Guest post by Michelle Mueller, AidData Summer Fellow in Mexico – originally posted here.
On July 25th, Mexico announced its intention to host the first ministerial-level meeting of the Global Partnership for Effective Development Cooperation. Both a recipient and provider of development assistance, Mexico has embraced South-South cooperation and supports regional development projects. Measuring both incoming and outgoing aid flows is essential to capturing an accurate picture of the role of emerging donors in development; yet, data on outgoing assistance from middle-income countries (MICs) is not readily available and only loosely monitored. Mexico should leverage its opportunity to host the first ministerial meeting and raise the bar on aid transparency for MICs consistent with the Global Partnership’s principles.
Mexico has already made progressive steps to ensure transparency. Along with the creation of the Mexican Agency for International Development Cooperation (AMEXCID), Mexico joined the Open Government Partnership as a Steering Committee member in 2011, committing itself to greater budget transparency to strengthen citizen participation and reduce corruption. Recognizing the value of open data for achieving its development goals, Mexico has taken the initiative to host the next regional meeting of Open Data for Development in Latin American and Caribbean.
Despite these good first steps, there is substantial room for Mexico to bolster transparency of its aid flows and results. Mexico should make data on its cooperation projects easily accessible for researchers, development organizations, and civil society. Releasing more detailed documentation on specific development projects beyond aggregate aid flows would be a step in the right direction. Applying geographic coordinates to the precise locations of AMEXCID-funded development activities, would enable both local and international actors to visualize where Mexico’s assistance funds are going, for what purposes and with what results.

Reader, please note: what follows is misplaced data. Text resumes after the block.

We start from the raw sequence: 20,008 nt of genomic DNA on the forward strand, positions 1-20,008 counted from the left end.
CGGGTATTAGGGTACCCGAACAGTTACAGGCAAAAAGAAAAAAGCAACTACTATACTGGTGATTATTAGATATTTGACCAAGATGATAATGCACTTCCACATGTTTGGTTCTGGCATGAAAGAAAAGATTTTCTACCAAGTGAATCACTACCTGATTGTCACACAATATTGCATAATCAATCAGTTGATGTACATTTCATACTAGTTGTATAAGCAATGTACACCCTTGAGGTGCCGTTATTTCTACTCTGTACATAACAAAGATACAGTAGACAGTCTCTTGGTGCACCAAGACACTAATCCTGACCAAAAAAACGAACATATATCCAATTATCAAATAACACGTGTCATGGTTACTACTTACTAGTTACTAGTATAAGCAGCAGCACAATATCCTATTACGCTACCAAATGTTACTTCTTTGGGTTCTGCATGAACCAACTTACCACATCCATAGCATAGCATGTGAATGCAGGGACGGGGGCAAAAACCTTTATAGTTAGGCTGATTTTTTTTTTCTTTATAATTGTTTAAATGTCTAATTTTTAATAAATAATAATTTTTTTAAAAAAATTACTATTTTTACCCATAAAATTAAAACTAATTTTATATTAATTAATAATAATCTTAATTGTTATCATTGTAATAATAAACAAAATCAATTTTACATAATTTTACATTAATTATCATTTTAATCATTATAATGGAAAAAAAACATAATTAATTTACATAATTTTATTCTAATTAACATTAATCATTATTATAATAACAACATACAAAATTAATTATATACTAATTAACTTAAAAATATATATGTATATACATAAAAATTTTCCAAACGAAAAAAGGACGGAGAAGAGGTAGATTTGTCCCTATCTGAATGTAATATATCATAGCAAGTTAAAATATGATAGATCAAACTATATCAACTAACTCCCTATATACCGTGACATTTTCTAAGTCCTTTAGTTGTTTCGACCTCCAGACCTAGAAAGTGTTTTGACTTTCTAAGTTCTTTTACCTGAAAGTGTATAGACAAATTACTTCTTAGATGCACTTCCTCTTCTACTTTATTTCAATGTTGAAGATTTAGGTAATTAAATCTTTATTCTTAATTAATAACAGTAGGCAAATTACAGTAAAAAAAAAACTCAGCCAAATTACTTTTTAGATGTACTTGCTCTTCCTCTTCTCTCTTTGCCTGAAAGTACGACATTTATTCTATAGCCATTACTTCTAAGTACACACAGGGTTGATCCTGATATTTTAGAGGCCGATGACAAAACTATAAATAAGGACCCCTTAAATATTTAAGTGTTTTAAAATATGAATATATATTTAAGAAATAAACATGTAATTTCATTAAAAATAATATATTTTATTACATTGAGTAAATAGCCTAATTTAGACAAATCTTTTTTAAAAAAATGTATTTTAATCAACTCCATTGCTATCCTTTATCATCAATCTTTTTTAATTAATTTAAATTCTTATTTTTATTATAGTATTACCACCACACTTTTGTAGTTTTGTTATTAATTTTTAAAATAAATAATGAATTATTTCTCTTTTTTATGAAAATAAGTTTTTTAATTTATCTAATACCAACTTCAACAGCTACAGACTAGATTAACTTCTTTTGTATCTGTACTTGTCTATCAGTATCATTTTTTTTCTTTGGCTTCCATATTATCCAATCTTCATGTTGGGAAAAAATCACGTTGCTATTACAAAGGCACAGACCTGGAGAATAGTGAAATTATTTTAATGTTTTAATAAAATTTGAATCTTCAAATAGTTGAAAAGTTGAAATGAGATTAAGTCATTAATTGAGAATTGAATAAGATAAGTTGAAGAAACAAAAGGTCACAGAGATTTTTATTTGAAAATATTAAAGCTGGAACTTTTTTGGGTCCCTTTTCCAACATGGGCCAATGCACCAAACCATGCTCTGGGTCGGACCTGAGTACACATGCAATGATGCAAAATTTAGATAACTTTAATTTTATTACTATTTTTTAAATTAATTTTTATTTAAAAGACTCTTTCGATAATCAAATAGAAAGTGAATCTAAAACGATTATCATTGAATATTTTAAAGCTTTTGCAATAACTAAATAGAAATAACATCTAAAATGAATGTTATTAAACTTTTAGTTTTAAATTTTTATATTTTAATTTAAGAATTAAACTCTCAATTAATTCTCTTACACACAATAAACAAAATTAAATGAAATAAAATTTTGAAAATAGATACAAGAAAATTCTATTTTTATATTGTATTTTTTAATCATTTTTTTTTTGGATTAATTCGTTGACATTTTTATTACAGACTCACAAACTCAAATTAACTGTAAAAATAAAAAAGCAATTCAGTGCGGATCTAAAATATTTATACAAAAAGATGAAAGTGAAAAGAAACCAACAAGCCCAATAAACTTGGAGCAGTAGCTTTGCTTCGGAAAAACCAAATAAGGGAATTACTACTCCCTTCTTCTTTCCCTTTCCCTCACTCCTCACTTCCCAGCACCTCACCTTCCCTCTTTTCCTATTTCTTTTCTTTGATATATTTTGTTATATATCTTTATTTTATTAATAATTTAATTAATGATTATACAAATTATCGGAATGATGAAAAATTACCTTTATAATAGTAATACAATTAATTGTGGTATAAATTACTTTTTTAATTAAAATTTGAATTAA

Emerging donors like Mexico are contributing a growing share of development assistance and more accessible data is needed to assess the value and outcomes of their efforts. This new wave of non-traditional aid agencies should be held to the same accountability standards as their more established counterparts in the post-Busan aid architecture. Analyzing development in MICs can uncover valuable insights such as whether regional cooperation fosters stability or whether countries experienced in receiving development aid have different results in providing assistance to other countries. In opening up more granular information on its regional development assistance, Mexico could set a compelling example for its MIC peers in Latin America and elsewhere. The lead-up to hosting the first ministerial meeting of the Global Partnership is a time sensitive opportunity to do just that.